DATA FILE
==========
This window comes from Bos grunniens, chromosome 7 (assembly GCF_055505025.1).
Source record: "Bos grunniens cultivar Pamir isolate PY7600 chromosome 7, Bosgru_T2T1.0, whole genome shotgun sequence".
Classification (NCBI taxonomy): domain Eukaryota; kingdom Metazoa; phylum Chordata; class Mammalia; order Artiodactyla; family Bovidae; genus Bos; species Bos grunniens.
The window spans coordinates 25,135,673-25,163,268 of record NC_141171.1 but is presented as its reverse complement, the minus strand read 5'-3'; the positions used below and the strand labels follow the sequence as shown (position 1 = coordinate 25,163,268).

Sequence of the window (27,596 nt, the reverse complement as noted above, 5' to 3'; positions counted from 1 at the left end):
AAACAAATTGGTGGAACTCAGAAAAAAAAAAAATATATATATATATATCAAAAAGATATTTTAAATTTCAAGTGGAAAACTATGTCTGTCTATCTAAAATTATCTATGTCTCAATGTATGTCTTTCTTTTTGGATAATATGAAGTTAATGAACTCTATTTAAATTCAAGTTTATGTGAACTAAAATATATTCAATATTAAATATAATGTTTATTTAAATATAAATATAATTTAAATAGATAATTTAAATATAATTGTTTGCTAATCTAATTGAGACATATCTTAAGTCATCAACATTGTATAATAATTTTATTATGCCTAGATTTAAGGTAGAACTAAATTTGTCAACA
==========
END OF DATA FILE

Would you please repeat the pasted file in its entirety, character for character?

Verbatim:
This window comes from Bos grunniens, chromosome 7 (assembly GCF_055505025.1).
Source record: "Bos grunniens cultivar Pamir isolate PY7600 chromosome 7, Bosgru_T2T1.0, whole genome shotgun sequence".
Classification (NCBI taxonomy): domain Eukaryota; kingdom Metazoa; phylum Chordata; class Mammalia; order Artiodactyla; family Bovidae; genus Bos; species Bos grunniens.
The window spans coordinates 25,135,673-25,163,268 of record NC_141171.1 but is presented as its reverse complement, the minus strand read 5'-3'; the positions used below and the strand labels follow the sequence as shown (position 1 = coordinate 25,163,268).

Sequence of the window (27,596 nt, the reverse complement as noted above, 5' to 3'; positions counted from 1 at the left end):
AAACAAATTGGTGGAACTCAGAAAAAAAAAAAATATATATATATATATCAAAAAGATATTTTAAATTTCAAGTGGAAAACTATGTCTGTCTATCTAAAATTATCTATGTCTCAATGTATGTCTTTCTTTTTGGATAATATGAAGTTAATGAACTCTATTTAAATTCAAGTTTATGTGAACTAAAATATATTCAATATTAAATATAATGTTTATTTAAATATAAATATAATTTAAATAGATAATTTAAATATAATTGTTTGCTAATCTAATTGAGACATATCTTAAGTCATCAACATTGTATAATAATTTTATTATGCCTAGATTTAAGGTAGAACTAAATTTGTCAACA